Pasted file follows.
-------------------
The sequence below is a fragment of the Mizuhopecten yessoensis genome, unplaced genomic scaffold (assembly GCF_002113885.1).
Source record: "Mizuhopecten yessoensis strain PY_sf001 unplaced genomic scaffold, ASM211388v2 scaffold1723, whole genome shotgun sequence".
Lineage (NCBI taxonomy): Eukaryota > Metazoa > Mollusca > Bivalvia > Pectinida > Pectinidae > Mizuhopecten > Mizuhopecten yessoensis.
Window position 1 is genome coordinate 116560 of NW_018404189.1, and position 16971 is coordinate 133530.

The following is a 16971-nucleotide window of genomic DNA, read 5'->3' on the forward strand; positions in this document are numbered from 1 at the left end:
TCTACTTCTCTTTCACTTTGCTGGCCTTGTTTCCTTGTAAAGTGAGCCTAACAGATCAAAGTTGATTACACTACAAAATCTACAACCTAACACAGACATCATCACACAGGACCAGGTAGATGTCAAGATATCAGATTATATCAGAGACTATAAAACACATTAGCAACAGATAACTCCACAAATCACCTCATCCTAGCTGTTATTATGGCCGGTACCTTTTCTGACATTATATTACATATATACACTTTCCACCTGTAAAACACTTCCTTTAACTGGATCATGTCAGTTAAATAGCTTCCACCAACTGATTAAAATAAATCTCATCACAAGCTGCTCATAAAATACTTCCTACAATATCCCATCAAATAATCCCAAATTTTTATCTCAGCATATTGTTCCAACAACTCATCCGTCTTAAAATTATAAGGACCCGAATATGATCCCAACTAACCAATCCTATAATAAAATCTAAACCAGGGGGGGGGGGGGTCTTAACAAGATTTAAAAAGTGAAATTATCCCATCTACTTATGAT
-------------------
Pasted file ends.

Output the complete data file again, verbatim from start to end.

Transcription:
The sequence below is a fragment of the Mizuhopecten yessoensis genome, unplaced genomic scaffold (assembly GCF_002113885.1).
Source record: "Mizuhopecten yessoensis strain PY_sf001 unplaced genomic scaffold, ASM211388v2 scaffold1723, whole genome shotgun sequence".
Lineage (NCBI taxonomy): Eukaryota > Metazoa > Mollusca > Bivalvia > Pectinida > Pectinidae > Mizuhopecten > Mizuhopecten yessoensis.
Window position 1 is genome coordinate 116560 of NW_018404189.1, and position 16971 is coordinate 133530.

The following is a 16971-nucleotide window of genomic DNA, read 5'->3' on the forward strand; positions in this document are numbered from 1 at the left end:
TCTACTTCTCTTTCACTTTGCTGGCCTTGTTTCCTTGTAAAGTGAGCCTAACAGATCAAAGTTGATTACACTACAAAATCTACAACCTAACACAGACATCATCACACAGGACCAGGTAGATGTCAAGATATCAGATTATATCAGAGACTATAAAACACATTAGCAACAGATAACTCCACAAATCACCTCATCCTAGCTGTTATTATGGCCGGTACCTTTTCTGACATTATATTACATATATACACTTTCCACCTGTAAAACACTTCCTTTAACTGGATCATGTCAGTTAAATAGCTTCCACCAACTGATTAAAATAAATCTCATCACAAGCTGCTCATAAAATACTTCCTACAATATCCCATCAAATAATCCCAAATTTTTATCTCAGCATATTGTTCCAACAACTCATCCGTCTTAAAATTATAAGGACCCGAATATGATCCCAACTAACCAATCCTATAATAAAATCTAAACCAGGGGGGGGGGGGGTCTTAACAAGATTTAAAAAGTGAAATTATCCCATCTACTTATGAT